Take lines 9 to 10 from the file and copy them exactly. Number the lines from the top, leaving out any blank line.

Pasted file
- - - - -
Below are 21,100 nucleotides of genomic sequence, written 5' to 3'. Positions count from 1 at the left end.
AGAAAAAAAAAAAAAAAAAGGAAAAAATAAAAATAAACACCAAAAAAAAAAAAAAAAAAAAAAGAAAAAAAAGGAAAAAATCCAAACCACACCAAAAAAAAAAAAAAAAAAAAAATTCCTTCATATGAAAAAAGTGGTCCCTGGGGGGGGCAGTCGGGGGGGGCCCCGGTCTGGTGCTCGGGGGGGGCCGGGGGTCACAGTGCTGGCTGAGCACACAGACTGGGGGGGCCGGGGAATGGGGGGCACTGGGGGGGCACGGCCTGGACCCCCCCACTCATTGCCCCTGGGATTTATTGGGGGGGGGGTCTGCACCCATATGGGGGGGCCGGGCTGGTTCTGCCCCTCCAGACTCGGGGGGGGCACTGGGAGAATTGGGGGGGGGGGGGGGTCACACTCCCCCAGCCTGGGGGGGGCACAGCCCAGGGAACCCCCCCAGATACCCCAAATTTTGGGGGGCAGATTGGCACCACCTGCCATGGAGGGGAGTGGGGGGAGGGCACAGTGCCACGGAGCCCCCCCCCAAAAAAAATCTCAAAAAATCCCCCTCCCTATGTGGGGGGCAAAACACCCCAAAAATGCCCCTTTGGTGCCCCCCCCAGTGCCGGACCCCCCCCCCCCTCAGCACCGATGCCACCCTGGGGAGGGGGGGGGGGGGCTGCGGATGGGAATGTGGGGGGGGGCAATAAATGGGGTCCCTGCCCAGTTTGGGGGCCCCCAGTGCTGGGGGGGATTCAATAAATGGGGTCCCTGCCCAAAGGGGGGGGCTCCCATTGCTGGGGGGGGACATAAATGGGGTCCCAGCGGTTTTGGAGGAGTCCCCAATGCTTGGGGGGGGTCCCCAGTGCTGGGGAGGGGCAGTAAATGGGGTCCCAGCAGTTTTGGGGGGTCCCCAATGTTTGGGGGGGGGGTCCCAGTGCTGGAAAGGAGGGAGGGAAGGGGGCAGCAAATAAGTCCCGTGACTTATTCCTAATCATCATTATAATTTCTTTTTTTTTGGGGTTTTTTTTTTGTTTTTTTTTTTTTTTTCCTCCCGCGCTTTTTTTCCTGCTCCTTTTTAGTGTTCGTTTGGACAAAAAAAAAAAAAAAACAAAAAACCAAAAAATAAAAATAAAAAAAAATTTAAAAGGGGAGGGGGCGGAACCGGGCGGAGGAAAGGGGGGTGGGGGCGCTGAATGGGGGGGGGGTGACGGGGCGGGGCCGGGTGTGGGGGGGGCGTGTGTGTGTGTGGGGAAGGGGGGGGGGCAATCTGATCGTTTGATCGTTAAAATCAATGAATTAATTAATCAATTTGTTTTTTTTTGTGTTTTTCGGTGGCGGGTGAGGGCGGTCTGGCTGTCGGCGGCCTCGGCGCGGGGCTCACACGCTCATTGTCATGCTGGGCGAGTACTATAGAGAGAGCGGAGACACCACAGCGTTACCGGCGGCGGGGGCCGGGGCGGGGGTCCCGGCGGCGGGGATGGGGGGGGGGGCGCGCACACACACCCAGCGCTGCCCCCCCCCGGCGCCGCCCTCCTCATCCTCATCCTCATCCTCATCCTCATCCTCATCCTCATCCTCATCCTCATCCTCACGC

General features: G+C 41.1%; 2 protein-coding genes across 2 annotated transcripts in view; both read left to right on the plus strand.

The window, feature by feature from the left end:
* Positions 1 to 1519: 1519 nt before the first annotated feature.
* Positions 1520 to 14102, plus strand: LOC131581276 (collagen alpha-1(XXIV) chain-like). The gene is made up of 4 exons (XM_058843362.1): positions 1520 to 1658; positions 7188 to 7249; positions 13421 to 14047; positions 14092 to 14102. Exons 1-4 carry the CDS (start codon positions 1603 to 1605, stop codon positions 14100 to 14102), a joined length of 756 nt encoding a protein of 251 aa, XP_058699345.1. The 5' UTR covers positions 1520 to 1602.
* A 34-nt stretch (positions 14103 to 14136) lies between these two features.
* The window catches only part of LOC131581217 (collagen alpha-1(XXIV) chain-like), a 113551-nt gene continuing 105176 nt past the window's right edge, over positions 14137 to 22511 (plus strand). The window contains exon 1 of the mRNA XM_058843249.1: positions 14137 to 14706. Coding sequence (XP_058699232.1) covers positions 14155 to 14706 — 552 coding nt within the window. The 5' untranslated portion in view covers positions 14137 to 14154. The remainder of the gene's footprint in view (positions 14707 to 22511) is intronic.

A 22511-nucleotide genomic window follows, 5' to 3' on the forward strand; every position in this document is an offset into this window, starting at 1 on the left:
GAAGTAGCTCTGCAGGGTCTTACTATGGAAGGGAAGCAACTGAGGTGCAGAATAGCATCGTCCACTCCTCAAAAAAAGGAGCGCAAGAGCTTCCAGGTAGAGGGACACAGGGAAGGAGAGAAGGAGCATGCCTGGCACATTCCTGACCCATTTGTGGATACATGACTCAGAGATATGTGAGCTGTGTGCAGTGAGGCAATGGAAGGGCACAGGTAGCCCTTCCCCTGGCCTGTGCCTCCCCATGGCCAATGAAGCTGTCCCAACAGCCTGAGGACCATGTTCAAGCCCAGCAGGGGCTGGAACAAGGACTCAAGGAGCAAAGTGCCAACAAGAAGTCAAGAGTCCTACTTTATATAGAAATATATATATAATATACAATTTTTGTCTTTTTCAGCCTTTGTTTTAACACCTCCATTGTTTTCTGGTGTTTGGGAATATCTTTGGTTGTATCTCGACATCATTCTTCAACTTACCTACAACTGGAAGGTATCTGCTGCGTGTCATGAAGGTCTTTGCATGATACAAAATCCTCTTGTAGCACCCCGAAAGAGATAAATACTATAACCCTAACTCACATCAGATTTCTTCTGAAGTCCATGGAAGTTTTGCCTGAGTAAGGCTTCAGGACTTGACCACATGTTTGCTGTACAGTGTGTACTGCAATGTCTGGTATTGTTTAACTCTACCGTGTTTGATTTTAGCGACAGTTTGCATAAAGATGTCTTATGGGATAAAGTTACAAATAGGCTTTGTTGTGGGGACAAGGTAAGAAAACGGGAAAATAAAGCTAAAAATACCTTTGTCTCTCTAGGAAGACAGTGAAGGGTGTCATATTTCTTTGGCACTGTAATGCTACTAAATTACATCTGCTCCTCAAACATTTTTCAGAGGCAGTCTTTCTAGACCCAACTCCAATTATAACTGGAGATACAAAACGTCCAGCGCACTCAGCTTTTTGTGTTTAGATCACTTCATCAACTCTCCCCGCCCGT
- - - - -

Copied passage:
A 22511-nucleotide genomic window follows, 5' to 3' on the forward strand; every position in this document is an offset into this window, starting at 1 on the left:
GAAGTAGCTCTGCAGGGTCTTACTATGGAAGGGAAGCAACTGAGGTGCAGAATAGCATCGTCCACTCCTCAAAAAAAGGAGCGCAAGAGCTTCCAGGTAGAGGGACACAGGGAAGGAGAGAAGGAGCATGCCTGGCACATTCCTGACCCATTTGTGGATACATGACTCAGAGATATGTGAGCTGTGTGCAGTGAGGCAATGGAAGGGCACAGGTAGCCCTTCCCCTGGCCTGTGCCTCCCCATGGCCAATGAAGCTGTCCCAACAGCCTGAGGACCATGTTCAAGCCCAGCAGGGGCTGGAACAAGGACTCAAGGAGCAAAGTGCCAACAAGAAGTCAAGAGTCCTACTTTATATAGAAATATATATATAATATACAATTTTTGTCTTTTTCAGCCTTTGTTTTAACACCTCCATTGTTTTCTGGTGTTTGGGAATATCTTTGGTTGTATCTCGACATCATTCTTCAACTTACCTACAACTGGAAGGTATCTGCTGCGTGTCATGAAGGTCTTTGCATGATACAAAATCCTCTTGTAGCACCCCGAAAGAGATAAATACTATAACCCTAACTCACATCAGATTTCTTCTGAAGTCCATGGAAGTTTTGCCTGAGTAAGGCTTCAGGACTTGACCACATGTTTGCTGTACAGTGTGTACTGCAATGTCTGGTATTGTTTAACTCTACCGTGTTTGATTTTAGCGACAGTTTGCATAAAGATGTCTTATGGGATAAAGTTACAAATAGGCTTTGTTGTGGGGACAAGGTAAGAAAACGGGAAAATAAAGCTAAAAATACCTTTGTCTCTCTAGGAAGACAGTGAAGGGTGTCATATTTCTTTGGCACTGTAATGCTACTAAATTACATCTGCTCCTCAAACATTTTTCAGAGGCAGTCTTTCTAGACCCAACTCCAATTATAACTGGAGATACAAAACGTCCAGCGCACTCAGCTTTTTGTGTTTAGATCACTTCATCAACTCTCCCCGCCCGT